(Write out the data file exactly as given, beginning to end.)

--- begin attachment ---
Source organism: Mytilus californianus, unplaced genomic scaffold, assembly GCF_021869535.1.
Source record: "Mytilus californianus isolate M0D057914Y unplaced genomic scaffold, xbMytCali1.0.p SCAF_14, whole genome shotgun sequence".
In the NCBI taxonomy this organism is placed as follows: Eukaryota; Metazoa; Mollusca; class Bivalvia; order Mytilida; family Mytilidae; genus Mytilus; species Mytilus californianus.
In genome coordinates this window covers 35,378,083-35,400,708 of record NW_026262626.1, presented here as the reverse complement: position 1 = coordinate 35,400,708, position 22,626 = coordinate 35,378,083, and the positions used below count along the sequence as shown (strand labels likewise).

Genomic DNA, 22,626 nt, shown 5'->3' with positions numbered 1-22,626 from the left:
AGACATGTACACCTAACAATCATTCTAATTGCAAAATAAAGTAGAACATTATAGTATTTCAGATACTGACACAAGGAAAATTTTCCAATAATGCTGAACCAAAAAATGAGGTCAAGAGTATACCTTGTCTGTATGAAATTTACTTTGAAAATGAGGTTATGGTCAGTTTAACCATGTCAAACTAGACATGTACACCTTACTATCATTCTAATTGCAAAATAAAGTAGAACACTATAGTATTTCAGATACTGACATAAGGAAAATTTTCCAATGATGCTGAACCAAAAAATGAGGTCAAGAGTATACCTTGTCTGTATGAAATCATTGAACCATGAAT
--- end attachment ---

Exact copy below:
Source organism: Mytilus californianus, unplaced genomic scaffold, assembly GCF_021869535.1.
Source record: "Mytilus californianus isolate M0D057914Y unplaced genomic scaffold, xbMytCali1.0.p SCAF_14, whole genome shotgun sequence".
In the NCBI taxonomy this organism is placed as follows: Eukaryota; Metazoa; Mollusca; class Bivalvia; order Mytilida; family Mytilidae; genus Mytilus; species Mytilus californianus.
In genome coordinates this window covers 35,378,083-35,400,708 of record NW_026262626.1, presented here as the reverse complement: position 1 = coordinate 35,400,708, position 22,626 = coordinate 35,378,083, and the positions used below count along the sequence as shown (strand labels likewise).

Genomic DNA, 22,626 nt, shown 5'->3' with positions numbered 1-22,626 from the left:
AGACATGTACACCTAACAATCATTCTAATTGCAAAATAAAGTAGAACATTATAGTATTTCAGATACTGACACAAGGAAAATTTTCCAATAATGCTGAACCAAAAAATGAGGTCAAGAGTATACCTTGTCTGTATGAAATTTACTTTGAAAATGAGGTTATGGTCAGTTTAACCATGTCAAACTAGACATGTACACCTTACTATCATTCTAATTGCAAAATAAAGTAGAACACTATAGTATTTCAGATACTGACATAAGGAAAATTTTCCAATGATGCTGAACCAAAAAATGAGGTCAAGAGTATACCTTGTCTGTATGAAATCATTGAACCATGAAT